Southeast Volusia Audubon Society, P.O. Box 46, New Smyrna Beach, FL 32170;

Email to County VCGMC on Farmton, 15 Mar 2010


The Southeast Volusia Audubon Society opposes the Farmton project. There is

no demonstrable need for an additional 23,000 homes in and about the

Edgewater area.  With Restoration nearing final approval, it will add homes

for 18,000 residents to the city of Edgewater.  Additional housing will be

built within the current city limits of the city.  And in 2017, when

Edgewater is again able to annex land and allow large residential

developments, who knows how many more houses will be built?  It can easily

be assumed that the population of Edgewater will triple in the next fifteen

years assuming all the houses are sold and inhabited.


Florida’s Department of Community Affairs decried the development saying the

project's scale could harm habitat critical to black bears and other

protected species.  They also warned that its location among wetlands, a

floodplain and a land bank could adversely impact the quantity and quality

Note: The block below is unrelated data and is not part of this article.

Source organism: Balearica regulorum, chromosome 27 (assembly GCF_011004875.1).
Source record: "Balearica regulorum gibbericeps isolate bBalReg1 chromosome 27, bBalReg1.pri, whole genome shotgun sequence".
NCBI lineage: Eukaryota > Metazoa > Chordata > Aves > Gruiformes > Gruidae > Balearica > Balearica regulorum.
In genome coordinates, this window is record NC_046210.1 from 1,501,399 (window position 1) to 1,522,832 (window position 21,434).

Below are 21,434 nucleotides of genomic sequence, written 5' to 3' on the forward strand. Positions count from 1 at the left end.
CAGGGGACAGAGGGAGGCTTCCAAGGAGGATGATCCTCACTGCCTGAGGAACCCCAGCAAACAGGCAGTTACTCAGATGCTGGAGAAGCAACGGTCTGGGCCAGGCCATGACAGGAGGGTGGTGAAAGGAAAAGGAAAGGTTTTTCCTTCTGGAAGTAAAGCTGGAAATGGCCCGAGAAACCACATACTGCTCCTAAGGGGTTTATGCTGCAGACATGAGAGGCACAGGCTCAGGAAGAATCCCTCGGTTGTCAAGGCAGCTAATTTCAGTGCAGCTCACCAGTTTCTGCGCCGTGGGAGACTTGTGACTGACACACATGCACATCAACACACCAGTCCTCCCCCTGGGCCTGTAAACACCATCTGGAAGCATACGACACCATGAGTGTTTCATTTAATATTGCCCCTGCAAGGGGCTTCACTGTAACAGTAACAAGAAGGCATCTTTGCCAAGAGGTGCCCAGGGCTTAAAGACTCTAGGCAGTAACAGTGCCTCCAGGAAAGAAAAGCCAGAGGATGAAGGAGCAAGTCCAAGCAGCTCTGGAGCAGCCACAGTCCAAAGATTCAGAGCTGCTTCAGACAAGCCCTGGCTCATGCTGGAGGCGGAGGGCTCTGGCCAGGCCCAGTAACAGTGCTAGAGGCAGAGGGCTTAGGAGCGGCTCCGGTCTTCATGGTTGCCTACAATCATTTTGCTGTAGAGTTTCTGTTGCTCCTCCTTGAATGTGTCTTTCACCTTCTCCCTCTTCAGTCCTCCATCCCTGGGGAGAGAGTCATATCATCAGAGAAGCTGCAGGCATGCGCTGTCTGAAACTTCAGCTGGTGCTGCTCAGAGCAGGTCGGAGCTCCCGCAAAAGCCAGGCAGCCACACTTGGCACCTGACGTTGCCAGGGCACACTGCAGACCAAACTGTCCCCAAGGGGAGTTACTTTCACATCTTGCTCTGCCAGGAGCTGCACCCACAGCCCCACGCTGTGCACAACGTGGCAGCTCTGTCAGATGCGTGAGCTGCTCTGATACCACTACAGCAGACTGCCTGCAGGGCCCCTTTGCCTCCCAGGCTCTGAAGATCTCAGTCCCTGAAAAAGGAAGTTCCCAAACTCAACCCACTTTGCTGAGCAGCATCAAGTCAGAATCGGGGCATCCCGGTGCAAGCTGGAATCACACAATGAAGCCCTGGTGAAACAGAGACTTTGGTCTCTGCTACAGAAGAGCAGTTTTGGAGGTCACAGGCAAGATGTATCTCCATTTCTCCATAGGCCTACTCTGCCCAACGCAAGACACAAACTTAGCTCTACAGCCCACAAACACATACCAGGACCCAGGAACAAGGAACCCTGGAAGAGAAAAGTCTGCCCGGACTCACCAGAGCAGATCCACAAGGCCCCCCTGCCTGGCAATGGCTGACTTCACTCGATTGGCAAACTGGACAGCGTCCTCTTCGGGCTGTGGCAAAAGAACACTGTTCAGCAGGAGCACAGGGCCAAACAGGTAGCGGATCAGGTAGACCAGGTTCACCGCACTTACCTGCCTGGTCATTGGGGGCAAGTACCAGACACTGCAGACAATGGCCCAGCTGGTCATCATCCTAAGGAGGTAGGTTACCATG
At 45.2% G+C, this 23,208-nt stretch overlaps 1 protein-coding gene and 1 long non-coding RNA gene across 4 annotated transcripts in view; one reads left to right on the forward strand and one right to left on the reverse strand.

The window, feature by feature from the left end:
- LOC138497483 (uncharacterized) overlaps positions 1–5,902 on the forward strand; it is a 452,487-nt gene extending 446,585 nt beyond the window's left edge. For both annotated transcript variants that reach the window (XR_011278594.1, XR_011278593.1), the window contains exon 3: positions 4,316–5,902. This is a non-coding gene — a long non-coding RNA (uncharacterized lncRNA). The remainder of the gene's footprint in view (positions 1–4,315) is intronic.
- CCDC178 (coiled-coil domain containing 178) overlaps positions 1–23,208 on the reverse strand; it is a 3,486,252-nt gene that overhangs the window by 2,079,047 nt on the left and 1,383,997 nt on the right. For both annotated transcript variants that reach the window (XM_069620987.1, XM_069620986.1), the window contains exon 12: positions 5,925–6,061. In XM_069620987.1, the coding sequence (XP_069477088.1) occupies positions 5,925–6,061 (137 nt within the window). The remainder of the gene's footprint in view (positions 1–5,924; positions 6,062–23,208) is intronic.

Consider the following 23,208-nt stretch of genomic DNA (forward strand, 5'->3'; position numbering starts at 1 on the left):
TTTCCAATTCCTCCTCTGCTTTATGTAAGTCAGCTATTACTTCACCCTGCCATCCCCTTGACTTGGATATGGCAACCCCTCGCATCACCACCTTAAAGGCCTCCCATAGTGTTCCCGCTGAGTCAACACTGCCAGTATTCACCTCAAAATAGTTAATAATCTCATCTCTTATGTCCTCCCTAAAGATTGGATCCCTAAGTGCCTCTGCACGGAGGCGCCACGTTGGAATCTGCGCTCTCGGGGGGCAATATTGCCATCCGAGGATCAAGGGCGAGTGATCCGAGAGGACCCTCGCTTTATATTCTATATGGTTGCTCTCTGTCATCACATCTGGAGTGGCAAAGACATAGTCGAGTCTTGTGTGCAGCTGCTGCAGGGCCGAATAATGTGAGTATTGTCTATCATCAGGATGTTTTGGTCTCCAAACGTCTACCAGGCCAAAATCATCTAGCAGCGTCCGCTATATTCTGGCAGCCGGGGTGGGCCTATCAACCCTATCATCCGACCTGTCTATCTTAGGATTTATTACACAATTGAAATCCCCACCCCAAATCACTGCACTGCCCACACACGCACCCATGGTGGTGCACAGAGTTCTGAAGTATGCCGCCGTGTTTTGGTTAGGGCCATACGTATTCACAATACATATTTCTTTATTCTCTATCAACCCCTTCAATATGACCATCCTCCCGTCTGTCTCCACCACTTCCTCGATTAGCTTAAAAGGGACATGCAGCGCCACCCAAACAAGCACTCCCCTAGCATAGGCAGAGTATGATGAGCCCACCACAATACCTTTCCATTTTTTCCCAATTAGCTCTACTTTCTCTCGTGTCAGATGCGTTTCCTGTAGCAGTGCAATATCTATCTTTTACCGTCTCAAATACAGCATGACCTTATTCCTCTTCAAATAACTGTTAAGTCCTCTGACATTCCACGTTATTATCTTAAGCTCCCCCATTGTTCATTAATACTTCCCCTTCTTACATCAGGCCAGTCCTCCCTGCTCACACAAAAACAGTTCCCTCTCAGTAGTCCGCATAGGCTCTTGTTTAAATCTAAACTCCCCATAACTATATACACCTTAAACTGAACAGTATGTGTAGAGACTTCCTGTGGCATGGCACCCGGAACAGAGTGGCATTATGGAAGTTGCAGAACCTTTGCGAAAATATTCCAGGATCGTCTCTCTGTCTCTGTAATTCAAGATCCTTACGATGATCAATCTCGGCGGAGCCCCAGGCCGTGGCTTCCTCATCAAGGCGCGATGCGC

of water and the habitat that depends on it. They also stated that Farmton's

homes, and the infrastructure needed to support them, aren't suitable

because of the critical role the area plays in sustaining wildlife such as

wood storks, scrub jays, gopher tortoises and possibly panthers.


The DCA also noted that the development is in a no-school zone designated by

Volusia County and found that Farmton didn't adequately address how roads

and utilities would support the new development.   Yet the county staff and

council seem to be working hard to resolve these problems to the developer’s



Whereas Restoration underwent a rigorous DRI process, and was still denied

by the DCA until the city of Edgewater and the developers agreed to more

stringent DCA requirements, Farmton is attempting to get two counties and

perhaps several cities to change their comp plans based on a couple of

“stakeholder meetings” and a “fifty year vision”. We don't believe that this

nominal planning process should justify the DCA negotiating with the county

and Farmton to get a "better outcome."  The only logical and plausible

outcome would be a resounding NO! To Farmton.


This development, or “fifty year legacy plan” as the Farmton people like to

call it, is nothing more than a blatant attempt to get grandfathered in case

Florida Hometown Democracy is approved by the voters in November.  The

county’s apparent enthusiasm for this project provides ample justification

for the passage of Amendment 4.


The Southeast Volusia Audubon Society asks the Volusia County Growth

Management Commission to vote NO on Farmton.



Donald Picard, President

Southeast Volusia Audubon Society